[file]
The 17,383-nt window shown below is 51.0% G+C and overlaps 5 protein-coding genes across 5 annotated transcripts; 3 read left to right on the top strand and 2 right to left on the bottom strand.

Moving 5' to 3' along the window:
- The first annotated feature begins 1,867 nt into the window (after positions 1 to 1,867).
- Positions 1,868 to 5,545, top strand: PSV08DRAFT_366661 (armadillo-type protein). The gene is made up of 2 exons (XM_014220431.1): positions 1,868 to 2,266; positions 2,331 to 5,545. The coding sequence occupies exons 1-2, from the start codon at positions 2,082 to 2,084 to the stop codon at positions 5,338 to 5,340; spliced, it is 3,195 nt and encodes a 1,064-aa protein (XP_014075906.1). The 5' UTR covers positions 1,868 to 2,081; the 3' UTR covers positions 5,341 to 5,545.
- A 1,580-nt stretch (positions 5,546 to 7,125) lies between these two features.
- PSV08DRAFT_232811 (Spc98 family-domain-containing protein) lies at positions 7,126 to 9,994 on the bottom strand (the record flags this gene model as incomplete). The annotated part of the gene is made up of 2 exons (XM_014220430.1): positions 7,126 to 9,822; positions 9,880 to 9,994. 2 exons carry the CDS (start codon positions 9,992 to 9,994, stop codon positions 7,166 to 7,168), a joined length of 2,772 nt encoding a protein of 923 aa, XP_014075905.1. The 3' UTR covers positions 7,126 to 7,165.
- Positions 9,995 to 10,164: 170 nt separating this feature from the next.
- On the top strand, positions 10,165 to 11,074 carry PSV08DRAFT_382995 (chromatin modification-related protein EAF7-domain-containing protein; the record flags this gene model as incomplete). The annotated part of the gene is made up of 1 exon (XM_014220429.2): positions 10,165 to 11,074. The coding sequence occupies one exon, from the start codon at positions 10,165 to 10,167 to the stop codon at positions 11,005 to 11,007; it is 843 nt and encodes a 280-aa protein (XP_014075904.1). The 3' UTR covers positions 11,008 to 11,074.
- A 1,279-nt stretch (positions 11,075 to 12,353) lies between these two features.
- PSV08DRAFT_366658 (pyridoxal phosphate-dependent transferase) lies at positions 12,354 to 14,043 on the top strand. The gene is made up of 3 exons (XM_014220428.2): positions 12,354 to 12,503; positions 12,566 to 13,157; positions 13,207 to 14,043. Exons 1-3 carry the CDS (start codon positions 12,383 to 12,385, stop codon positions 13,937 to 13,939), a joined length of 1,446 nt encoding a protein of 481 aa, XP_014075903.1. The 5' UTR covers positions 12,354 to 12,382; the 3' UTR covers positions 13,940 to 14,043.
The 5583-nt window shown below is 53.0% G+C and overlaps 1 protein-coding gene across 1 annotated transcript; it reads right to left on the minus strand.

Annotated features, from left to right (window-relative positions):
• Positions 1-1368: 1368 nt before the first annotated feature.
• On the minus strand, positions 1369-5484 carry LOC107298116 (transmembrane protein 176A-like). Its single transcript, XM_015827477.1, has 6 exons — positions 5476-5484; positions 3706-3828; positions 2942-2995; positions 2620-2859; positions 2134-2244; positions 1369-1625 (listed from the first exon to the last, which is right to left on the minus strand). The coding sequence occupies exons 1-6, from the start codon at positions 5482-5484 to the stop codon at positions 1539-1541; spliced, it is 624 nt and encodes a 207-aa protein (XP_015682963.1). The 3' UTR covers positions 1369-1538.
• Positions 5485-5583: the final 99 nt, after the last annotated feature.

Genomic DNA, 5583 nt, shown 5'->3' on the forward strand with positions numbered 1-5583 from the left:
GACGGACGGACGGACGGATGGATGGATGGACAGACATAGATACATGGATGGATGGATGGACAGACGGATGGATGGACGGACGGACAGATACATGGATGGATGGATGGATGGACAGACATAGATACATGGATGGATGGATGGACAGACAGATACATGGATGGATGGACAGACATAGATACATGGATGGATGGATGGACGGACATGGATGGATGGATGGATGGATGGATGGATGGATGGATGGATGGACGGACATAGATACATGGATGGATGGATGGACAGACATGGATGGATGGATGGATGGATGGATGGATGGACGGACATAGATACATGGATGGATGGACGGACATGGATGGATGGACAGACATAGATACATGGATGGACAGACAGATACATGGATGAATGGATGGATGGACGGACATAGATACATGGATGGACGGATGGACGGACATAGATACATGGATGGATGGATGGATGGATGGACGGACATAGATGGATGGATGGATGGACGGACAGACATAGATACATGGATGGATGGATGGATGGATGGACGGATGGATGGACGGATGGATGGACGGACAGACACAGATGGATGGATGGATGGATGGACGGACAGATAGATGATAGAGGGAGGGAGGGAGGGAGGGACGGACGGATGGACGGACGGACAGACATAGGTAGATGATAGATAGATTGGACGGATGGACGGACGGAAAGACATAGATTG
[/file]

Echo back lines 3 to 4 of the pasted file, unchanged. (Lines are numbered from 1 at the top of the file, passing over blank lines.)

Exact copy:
- The first annotated feature begins 1,867 nt into the window (after positions 1 to 1,867).
- Positions 1,868 to 5,545, top strand: PSV08DRAFT_366661 (armadillo-type protein). The gene is made up of 2 exons (XM_014220431.1): positions 1,868 to 2,266; positions 2,331 to 5,545. The coding sequence occupies exons 1-2, from the start codon at positions 2,082 to 2,084 to the stop codon at positions 5,338 to 5,340; spliced, it is 3,195 nt and encodes a 1,064-aa protein (XP_014075906.1). The 5' UTR covers positions 1,868 to 2,081; the 3' UTR covers positions 5,341 to 5,545.